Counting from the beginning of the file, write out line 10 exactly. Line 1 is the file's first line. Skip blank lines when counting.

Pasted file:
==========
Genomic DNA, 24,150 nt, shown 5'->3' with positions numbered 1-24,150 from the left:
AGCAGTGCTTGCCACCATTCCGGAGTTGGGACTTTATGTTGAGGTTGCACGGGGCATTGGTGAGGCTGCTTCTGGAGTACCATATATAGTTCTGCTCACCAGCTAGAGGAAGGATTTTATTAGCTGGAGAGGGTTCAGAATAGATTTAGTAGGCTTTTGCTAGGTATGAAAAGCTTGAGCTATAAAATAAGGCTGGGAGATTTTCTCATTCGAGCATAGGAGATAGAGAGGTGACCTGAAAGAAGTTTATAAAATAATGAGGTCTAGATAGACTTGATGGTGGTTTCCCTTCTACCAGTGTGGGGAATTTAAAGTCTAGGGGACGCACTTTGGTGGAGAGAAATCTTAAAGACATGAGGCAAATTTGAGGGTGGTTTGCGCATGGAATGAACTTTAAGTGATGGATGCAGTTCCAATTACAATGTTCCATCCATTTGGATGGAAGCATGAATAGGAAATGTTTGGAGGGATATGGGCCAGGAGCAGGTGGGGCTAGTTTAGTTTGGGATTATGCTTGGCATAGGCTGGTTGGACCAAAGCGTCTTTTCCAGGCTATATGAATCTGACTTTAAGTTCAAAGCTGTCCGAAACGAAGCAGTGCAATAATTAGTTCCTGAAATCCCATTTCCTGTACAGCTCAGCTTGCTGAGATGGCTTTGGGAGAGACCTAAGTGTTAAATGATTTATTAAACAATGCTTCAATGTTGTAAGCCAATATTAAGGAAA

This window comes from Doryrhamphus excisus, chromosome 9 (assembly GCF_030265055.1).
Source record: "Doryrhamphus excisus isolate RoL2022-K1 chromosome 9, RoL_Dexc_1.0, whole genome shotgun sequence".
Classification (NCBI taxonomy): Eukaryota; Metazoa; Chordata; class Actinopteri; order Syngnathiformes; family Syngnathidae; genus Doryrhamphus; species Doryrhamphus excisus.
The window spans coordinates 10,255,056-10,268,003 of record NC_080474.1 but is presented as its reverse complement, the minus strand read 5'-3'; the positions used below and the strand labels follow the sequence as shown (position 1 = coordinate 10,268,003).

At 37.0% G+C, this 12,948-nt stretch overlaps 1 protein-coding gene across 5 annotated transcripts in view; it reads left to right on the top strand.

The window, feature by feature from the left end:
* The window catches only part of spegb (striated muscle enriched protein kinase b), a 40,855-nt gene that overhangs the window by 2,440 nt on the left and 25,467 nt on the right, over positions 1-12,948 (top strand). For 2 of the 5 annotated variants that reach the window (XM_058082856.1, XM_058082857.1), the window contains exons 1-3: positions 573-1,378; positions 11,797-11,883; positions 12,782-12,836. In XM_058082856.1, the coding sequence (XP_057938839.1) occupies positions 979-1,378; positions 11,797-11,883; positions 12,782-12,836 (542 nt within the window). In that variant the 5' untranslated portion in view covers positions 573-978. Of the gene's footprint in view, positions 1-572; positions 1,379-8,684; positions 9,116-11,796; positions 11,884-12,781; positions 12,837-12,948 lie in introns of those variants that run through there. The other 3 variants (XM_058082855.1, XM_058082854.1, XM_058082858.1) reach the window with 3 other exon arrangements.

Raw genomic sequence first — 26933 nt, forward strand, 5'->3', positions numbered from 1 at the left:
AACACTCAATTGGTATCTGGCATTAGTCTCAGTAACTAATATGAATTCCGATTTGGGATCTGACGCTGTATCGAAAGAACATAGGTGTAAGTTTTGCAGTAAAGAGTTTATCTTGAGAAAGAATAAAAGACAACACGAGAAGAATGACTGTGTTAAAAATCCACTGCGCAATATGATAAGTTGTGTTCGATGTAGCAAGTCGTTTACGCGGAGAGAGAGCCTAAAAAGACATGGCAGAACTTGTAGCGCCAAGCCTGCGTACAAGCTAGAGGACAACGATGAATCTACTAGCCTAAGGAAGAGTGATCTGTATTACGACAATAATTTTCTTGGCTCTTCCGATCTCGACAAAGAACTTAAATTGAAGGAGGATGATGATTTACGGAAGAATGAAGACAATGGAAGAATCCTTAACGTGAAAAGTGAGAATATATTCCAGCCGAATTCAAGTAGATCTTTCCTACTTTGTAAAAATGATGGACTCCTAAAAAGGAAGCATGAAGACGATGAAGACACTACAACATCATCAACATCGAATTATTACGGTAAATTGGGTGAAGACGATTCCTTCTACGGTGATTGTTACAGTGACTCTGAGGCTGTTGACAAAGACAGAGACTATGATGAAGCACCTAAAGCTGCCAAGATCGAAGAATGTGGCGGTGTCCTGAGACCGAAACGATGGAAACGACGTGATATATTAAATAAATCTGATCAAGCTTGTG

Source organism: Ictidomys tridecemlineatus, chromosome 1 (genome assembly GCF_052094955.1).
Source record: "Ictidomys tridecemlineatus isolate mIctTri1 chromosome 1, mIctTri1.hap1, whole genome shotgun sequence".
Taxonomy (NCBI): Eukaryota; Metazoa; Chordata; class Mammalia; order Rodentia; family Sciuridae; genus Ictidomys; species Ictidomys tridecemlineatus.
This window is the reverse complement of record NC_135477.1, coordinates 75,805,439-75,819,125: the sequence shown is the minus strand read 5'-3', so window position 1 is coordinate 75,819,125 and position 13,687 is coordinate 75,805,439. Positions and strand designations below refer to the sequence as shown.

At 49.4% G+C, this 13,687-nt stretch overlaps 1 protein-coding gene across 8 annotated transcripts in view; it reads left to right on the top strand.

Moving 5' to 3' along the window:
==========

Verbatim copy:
Raw genomic sequence first — 26933 nt, forward strand, 5'->3', positions numbered from 1 at the left: